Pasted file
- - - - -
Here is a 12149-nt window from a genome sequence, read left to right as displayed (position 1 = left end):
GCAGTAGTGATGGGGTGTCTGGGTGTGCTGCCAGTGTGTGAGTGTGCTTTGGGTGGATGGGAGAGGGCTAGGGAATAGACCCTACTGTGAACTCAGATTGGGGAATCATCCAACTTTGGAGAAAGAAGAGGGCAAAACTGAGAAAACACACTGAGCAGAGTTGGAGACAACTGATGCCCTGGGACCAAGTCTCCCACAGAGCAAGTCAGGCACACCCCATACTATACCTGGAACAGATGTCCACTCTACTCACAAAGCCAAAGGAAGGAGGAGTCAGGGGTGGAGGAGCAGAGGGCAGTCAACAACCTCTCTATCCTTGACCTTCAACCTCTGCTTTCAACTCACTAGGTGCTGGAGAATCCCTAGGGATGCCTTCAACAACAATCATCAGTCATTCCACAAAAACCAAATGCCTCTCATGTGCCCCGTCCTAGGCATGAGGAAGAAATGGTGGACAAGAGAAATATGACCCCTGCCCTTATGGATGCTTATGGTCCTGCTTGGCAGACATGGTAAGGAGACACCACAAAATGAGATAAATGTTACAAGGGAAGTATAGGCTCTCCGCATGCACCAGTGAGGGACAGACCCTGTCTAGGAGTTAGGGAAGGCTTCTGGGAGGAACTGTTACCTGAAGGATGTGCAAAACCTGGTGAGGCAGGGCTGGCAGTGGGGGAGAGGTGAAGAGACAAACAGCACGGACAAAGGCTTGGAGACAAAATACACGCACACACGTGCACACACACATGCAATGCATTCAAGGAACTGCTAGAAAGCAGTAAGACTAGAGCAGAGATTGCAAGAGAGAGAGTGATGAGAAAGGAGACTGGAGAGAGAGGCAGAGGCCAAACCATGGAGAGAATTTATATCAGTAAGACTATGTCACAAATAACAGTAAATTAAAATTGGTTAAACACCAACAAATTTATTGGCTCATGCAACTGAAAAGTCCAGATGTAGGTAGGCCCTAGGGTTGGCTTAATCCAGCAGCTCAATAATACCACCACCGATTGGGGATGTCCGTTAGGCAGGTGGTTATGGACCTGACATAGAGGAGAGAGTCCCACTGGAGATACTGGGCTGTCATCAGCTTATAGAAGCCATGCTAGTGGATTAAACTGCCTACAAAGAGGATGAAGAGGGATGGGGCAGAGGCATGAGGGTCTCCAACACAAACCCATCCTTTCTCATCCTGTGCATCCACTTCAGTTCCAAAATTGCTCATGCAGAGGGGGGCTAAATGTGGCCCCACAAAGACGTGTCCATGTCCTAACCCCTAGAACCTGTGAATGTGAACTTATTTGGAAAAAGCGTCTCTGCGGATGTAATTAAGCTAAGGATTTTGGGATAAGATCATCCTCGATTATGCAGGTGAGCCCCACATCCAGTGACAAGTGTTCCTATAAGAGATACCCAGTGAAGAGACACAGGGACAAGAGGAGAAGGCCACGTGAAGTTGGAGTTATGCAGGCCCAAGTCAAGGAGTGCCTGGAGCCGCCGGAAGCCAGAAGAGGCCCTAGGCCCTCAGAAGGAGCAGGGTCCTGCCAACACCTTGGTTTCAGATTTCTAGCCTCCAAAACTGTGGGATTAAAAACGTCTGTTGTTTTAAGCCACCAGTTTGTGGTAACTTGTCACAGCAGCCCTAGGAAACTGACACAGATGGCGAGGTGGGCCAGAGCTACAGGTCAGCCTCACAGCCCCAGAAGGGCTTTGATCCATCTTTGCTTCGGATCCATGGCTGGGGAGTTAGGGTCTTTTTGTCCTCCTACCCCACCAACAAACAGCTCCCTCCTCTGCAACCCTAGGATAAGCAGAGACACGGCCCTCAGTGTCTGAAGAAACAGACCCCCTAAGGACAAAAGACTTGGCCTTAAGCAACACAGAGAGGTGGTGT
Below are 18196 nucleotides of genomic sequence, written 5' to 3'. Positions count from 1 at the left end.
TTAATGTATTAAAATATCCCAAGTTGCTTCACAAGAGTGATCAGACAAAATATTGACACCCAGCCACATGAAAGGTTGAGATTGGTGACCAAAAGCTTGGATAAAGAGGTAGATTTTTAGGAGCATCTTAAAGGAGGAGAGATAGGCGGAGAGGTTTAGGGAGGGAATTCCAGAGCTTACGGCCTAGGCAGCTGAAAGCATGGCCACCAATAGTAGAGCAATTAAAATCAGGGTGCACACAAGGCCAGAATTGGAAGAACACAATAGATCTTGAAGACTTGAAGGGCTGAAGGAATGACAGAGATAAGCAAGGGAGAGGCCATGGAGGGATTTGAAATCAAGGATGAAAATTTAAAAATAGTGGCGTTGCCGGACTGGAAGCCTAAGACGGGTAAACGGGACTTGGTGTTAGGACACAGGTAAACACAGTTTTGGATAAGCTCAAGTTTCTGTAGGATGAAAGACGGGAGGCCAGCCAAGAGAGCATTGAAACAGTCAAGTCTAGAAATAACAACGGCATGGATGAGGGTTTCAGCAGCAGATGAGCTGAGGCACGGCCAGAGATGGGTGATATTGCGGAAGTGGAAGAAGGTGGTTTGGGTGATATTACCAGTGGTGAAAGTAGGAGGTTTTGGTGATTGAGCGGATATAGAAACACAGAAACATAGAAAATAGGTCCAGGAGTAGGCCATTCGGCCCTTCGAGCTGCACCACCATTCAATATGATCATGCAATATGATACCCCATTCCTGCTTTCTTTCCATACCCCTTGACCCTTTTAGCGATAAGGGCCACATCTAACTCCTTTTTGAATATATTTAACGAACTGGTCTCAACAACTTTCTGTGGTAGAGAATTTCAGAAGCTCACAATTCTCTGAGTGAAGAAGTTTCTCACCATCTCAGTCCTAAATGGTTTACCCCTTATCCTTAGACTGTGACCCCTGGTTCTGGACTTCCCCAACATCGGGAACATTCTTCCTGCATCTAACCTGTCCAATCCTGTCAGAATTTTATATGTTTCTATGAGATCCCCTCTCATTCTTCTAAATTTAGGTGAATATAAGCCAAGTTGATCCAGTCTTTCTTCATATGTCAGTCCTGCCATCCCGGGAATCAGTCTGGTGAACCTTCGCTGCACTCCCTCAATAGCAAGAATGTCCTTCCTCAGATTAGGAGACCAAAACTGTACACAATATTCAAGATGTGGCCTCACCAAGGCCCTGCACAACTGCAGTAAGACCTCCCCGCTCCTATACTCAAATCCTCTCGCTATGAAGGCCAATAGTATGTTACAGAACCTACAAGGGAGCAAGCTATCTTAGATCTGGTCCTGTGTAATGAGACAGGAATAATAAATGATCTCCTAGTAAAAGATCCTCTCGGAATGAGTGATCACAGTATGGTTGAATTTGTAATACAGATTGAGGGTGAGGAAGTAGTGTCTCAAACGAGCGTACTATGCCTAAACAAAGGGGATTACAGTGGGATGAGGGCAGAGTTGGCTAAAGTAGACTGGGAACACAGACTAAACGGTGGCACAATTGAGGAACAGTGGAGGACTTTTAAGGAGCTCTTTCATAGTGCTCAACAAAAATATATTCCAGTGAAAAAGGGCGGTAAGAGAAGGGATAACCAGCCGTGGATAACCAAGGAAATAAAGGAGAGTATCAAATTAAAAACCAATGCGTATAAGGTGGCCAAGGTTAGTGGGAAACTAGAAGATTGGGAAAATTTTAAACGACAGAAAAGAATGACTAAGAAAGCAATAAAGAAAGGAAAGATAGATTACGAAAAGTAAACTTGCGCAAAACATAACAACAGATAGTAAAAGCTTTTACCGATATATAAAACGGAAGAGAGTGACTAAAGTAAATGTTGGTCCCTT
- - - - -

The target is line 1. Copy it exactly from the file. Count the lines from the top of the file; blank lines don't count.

Here is a 12149-nt window from a genome sequence, read left to right as displayed (position 1 = left end):